Synthesis of Silver Nanoparticle Based Conductive Inks for Additively Manufactured Electronics
Hwang, William San-Hsi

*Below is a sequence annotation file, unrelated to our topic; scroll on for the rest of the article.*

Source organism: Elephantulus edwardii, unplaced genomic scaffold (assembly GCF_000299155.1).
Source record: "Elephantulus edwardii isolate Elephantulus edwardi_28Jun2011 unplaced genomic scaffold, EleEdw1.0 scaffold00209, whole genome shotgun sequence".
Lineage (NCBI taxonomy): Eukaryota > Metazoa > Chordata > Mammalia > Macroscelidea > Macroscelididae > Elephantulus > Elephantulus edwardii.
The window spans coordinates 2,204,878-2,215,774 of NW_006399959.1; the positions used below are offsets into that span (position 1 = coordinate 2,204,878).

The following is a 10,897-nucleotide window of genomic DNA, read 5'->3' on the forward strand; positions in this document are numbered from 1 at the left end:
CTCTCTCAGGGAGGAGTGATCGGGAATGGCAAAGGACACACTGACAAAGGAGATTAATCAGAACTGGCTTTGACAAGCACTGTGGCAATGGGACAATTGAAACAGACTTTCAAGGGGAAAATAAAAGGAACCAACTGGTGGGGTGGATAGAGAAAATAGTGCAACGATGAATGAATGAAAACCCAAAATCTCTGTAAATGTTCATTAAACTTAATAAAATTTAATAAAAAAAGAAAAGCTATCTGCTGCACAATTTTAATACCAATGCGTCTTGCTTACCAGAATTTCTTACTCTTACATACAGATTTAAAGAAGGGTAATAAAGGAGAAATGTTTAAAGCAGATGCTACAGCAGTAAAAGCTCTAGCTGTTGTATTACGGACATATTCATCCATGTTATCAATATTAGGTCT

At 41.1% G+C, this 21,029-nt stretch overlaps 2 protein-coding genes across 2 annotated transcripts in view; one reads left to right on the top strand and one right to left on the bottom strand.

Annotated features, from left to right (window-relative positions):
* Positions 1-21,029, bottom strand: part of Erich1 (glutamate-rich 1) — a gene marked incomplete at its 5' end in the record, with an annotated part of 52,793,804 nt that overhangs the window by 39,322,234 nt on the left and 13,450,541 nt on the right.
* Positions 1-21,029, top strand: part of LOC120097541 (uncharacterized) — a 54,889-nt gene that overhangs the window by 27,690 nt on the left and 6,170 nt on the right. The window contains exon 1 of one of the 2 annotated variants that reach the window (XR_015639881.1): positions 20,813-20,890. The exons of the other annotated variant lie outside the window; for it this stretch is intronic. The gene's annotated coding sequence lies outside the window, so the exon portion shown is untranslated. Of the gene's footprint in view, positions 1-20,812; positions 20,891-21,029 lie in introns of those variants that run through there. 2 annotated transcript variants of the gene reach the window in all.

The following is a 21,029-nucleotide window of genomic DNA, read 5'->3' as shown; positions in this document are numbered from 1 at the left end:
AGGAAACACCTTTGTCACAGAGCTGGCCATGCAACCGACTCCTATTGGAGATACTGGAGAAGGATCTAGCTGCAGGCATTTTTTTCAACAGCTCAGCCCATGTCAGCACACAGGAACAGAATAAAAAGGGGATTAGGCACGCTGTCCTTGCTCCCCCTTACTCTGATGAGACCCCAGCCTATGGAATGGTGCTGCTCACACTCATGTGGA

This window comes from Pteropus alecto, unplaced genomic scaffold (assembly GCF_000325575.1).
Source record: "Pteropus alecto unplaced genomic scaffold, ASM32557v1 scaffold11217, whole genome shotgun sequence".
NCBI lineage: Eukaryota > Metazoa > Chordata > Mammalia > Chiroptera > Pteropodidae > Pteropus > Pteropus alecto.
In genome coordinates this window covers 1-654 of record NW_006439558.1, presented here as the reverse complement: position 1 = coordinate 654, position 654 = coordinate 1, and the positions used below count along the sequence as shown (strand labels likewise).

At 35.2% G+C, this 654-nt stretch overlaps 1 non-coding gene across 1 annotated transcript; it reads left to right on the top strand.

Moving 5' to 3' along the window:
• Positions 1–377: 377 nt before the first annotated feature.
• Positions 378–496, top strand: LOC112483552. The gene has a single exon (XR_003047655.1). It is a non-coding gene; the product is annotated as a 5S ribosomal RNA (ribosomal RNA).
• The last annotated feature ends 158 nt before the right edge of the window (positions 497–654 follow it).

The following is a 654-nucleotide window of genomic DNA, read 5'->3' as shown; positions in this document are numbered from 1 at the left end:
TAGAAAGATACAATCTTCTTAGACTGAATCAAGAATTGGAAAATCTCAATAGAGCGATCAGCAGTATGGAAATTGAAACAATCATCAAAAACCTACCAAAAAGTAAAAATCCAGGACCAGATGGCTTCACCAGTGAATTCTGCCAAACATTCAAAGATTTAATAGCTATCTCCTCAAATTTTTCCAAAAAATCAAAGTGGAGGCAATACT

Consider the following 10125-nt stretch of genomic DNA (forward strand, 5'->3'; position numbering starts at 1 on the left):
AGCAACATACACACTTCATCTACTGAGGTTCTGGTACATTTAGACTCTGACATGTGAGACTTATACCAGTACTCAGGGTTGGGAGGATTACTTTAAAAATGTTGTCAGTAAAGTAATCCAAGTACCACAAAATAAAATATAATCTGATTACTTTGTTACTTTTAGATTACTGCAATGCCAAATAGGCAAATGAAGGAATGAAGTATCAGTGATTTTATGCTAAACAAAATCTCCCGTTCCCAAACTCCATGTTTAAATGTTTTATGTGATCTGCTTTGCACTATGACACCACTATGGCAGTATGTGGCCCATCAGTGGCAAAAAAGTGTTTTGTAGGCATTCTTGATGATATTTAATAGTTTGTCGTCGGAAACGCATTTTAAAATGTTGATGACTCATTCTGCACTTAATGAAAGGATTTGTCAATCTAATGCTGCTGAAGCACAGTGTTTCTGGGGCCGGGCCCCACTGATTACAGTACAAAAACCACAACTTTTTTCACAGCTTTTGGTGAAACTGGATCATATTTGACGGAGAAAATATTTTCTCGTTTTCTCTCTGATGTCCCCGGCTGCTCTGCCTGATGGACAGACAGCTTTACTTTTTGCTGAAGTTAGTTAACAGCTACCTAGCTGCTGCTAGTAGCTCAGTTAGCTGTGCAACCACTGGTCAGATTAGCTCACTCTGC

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Printed electronics is an emerging area of study at the forefront of additive manufacturing technology. Additively manufactured electronic devices have many novel application areas, including three-dimensional microbatteries, electrically small antennas, spanning electrodes and printed circuit boards. Conductive features, the backbone of all electronic devices, are typically printed with colloidal solutions of silver nanoparticles. Of the well-studied metallic nanoparticle systems, silver exhibits the highest conductivity and is commonly used in commercially available conductive inks. These inks are typically capped with polymeric ligands that interfere with ink rheology and require high processing temperatures to achieve the desired electrical conductivity. For this reason, there is an impetus to develop conductive inks that can be processed at low temperatures in order to minimize processing costs and improve substrate compatibility. This work explores four methods of synthesizing silver nanoparticle based conductive inks, including polymeric ligand, ligand free, small molecule, and conductive ligand synthesis techniques.